are traditionally erected in front of palaces and tombs. The prominence of their placement have made them one of the emblems of traditional Chinese culture. When placed outside palaces, they can also be called bangmu (simplified Chinese: 谤木; traditional Chinese: 謗木; pinyin: Bàng mù; literally: "commentary board"). When placed outside a tomb, they can also be called shendaozhu (Chinese: 神道柱; pinyin: Shéndào zhù; literally: "spirit way columns").Contents1 Structure 2 History 3 Notable examples 4 See also 5 References 6 External linksStructure[edit] Extant huabiao are typically made from white marble. A huabiao is typically made up of four components
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Empress Xu (Ming Dynasty)
Empress Xu (徐皇后) (1362 – July 1407), formally Empress Renxiaowen (仁孝文皇后), birth name Xu Yihua (徐儀華), was the empress consort to the Yongle Emperor
Yongle Emperor
and the third empress of China's Ming dynasty. She was well educated, compiling bibliographies of virtuous women, an activity connected with court politics.[1]Contents1 Biography 2 Family2.1 Sons 2.2 Daughters3 NotesBiography Xu Yihua was born in 1362, as the eldest daughter of Xu Da
Xu Da
and Lady Xie (謝氏). She had four brothers—Xu Huizu (徐輝祖), Xu Tianfu (徐添福), Xu Yingxu (徐膺緒), and Xu Zengshou (徐增壽)—and two younger sisters, who were the wives of Zhu Gui, Prince Jian of Dai (thirteenth son of the Hongwu Emperor) and Zhu Ying, Prince Hui of An (twenty-second son of the Hongwu Emperor)
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Qing Dynasty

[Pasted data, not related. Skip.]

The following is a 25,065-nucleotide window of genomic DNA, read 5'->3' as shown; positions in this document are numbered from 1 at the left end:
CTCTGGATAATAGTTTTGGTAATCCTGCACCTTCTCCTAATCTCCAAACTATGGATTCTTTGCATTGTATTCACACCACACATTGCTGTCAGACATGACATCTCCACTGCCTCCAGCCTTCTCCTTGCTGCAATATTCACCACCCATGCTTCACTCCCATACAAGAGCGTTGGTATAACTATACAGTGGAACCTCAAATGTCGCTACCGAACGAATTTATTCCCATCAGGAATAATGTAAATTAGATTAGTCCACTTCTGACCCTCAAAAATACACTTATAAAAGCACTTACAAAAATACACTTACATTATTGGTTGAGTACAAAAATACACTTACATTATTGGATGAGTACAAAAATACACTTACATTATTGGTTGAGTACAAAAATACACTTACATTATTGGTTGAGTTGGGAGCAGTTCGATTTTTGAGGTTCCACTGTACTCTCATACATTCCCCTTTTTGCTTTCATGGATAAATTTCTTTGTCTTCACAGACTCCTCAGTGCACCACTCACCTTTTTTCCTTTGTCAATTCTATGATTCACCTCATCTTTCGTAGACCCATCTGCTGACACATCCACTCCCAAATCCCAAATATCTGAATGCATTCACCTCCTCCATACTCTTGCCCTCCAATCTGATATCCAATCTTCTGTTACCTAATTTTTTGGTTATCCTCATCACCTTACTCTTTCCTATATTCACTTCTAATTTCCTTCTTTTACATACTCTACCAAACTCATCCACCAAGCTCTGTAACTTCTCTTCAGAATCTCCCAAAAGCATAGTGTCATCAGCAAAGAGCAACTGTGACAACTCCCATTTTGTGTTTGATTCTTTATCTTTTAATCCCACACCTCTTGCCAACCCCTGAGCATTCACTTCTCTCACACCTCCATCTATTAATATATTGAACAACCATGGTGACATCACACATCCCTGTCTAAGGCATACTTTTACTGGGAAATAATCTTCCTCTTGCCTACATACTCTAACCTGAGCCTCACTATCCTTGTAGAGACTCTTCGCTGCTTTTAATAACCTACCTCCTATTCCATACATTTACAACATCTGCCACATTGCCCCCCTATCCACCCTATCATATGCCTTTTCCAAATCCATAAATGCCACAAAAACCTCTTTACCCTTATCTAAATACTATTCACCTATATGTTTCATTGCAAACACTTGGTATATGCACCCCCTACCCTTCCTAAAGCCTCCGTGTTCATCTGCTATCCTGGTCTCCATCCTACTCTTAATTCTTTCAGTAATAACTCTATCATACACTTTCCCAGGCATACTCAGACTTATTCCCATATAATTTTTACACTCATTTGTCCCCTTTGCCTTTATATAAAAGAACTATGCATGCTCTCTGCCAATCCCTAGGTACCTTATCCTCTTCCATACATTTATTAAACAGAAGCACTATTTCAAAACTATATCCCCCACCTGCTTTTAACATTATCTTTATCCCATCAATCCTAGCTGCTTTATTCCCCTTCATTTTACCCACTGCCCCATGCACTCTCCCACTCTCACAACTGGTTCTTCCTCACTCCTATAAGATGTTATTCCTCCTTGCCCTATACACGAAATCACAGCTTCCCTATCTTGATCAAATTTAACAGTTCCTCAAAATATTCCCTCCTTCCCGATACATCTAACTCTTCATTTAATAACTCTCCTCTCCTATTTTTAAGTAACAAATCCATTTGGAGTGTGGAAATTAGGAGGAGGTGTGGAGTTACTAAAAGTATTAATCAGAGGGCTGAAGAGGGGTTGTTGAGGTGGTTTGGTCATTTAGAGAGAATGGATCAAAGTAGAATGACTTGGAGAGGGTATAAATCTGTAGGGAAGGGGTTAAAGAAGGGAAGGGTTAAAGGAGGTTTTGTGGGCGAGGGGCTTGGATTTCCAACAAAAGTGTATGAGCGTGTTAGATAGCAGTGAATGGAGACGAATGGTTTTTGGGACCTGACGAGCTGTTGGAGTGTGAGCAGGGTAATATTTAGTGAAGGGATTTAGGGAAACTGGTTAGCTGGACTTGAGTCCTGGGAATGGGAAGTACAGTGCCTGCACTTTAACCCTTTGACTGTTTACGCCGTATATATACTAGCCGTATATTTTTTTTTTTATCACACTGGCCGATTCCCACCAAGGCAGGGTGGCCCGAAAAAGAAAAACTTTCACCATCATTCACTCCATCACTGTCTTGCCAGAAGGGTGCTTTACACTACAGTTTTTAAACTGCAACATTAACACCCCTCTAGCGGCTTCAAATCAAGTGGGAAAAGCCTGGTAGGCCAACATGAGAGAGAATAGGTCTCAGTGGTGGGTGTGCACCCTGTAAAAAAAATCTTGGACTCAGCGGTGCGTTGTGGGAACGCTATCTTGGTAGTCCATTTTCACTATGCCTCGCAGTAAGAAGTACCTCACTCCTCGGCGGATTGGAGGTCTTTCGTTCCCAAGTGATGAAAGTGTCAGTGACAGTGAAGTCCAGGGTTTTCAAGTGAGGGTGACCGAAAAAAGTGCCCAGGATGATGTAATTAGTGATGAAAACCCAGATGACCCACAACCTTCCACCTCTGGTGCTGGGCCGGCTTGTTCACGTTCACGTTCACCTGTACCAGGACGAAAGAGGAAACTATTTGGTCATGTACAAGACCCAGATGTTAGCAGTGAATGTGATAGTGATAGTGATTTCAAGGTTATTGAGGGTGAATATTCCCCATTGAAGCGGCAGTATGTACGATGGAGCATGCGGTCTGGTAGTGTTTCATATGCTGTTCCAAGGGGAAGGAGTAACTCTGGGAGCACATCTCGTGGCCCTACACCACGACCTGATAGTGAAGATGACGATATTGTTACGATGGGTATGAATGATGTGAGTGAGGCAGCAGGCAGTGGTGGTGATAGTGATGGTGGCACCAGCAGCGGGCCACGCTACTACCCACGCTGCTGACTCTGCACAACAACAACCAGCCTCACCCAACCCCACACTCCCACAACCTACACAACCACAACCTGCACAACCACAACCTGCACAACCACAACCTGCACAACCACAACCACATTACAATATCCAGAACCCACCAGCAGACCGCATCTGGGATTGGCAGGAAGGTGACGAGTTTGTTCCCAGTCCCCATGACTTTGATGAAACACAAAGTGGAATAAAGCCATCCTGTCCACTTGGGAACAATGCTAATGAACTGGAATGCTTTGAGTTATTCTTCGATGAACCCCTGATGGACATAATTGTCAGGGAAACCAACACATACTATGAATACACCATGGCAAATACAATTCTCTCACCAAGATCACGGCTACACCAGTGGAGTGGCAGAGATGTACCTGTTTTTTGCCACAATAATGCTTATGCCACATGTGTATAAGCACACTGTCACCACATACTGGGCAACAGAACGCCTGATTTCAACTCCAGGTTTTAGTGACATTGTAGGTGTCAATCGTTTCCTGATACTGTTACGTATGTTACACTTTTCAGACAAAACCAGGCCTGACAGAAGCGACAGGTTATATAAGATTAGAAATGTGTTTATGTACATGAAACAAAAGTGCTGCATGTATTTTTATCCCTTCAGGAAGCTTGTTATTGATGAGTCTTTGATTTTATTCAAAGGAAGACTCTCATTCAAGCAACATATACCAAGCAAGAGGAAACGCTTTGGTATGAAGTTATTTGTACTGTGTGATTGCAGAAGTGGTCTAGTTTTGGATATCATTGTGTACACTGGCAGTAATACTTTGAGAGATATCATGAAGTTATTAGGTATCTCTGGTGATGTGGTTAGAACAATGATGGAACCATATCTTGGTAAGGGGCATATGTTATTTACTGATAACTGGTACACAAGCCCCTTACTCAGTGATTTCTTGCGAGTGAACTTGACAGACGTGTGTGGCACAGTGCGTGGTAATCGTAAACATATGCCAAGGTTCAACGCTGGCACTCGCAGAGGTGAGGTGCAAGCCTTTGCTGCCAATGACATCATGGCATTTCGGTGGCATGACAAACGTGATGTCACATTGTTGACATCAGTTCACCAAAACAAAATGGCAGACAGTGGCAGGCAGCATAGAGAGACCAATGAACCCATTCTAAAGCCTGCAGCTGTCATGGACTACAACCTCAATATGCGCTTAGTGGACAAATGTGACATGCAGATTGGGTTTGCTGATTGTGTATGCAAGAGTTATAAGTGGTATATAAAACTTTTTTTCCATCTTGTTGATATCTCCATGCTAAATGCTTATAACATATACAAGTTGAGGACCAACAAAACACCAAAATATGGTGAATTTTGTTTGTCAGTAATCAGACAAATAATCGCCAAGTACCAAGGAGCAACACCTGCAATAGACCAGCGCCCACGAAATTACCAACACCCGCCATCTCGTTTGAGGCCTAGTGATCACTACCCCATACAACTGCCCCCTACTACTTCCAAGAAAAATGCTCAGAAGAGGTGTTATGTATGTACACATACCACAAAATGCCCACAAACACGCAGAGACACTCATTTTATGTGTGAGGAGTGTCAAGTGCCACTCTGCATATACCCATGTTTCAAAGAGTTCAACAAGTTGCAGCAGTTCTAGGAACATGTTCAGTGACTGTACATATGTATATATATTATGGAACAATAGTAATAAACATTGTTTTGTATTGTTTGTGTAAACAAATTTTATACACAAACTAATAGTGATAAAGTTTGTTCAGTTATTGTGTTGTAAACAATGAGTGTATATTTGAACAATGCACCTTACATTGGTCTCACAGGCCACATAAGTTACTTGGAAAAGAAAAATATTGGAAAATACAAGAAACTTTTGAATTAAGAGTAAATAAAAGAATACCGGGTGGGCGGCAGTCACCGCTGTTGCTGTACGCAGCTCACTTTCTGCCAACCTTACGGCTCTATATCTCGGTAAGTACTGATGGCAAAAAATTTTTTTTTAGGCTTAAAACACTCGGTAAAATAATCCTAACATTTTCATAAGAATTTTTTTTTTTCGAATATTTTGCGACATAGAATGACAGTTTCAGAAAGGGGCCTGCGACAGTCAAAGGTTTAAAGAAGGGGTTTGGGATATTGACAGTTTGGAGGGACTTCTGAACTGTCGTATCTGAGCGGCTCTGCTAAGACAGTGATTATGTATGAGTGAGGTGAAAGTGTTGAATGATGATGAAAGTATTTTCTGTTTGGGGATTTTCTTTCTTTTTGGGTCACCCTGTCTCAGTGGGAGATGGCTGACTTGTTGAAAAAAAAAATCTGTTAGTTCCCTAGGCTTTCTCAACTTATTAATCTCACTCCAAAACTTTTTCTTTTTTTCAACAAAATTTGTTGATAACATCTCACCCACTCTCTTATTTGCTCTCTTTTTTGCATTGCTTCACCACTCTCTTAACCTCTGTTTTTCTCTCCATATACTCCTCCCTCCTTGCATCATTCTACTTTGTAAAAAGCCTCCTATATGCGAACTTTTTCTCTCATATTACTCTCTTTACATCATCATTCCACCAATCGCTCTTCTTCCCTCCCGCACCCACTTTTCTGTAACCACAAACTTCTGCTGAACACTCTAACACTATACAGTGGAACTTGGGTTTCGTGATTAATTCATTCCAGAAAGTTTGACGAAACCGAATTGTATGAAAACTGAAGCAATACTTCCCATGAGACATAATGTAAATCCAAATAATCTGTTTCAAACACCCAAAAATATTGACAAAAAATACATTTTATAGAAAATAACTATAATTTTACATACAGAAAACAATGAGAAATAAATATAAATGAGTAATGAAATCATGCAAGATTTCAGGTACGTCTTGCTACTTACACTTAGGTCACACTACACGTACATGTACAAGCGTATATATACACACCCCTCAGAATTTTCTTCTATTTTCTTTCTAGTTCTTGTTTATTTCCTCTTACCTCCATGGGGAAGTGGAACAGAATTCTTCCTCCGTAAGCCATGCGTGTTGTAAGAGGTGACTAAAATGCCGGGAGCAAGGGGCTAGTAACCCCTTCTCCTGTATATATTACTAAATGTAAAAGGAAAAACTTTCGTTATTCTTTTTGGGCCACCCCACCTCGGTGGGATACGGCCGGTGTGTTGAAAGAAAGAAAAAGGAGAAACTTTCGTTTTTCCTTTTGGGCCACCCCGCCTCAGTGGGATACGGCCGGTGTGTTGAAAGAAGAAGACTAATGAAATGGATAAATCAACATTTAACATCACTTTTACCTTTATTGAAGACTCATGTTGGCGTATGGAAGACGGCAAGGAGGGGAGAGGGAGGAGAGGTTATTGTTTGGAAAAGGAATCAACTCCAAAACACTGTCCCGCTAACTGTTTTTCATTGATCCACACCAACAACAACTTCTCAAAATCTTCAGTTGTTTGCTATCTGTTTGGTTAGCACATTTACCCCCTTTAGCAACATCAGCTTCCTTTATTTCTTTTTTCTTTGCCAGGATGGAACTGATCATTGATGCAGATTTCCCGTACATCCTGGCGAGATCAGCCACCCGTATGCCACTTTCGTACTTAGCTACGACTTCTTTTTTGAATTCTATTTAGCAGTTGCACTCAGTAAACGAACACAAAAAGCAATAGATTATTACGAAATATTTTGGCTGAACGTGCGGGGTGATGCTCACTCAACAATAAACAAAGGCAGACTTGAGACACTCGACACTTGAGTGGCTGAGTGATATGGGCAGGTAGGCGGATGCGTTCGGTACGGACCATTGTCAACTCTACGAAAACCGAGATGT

Tael
Tael
(liǎng)Preceded by Succeeded byLater JinShunSouthern MingDzungarRepublic of ChinaMongoliaThe Qing dynasty, also known as the Qing Empire, officially the Great Qing (English: /tʃɪŋ/), was the last imperial dynasty of China, established in 1636 and ruling China from 1644 to 1912. It was preceded by the Ming dynasty
Ming dynasty
and succeeded by the Republic of China. The Qing multi-cultural empire lasted almost three centuries and formed the territorial base for the modern Chinese state. It was the fourth largest empire in world history. The dynasty was founded by the Jurchen Aisin Gioro
Aisin Gioro
clan in Manchuria. In the late sixteenth century, Nurhaci, originally a Ming vassal, began organizing "Banners", military-social units that included Jurchen, Han Chinese, and Mongol elements
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Hongxi Emperor
Emperor Jingtian Tidao Chuncheng Zhide Hongwen Qinwu Zhangsheng Daxiao Zhao 敬天體道純誠至德弘文欽武章聖達孝昭皇帝 Respecter of Heaven, Embodiment of the Way, Pure in Sincerity, Perfect in Virtue, Extensive in Culture, Dominant in Militancy, Standard of Sageliness, Thorough in Filial Piety, Luminous EmperorTemple nameMing Renzong 明仁宗House House of ZhuFather Yongle EmperorMother Empress RenxiaowenThe Hongxi Emperor
Hongxi Emperor
(洪熙 [xʊ̌ŋɕí]; 16 August 1378 – 29 May 1425), personal name Zhu Gaochi (朱高熾), was the fourth emperor of the Ming dynasty
Ming dynasty
of China. He succeeded his father, the Yongle Emperor, in 1424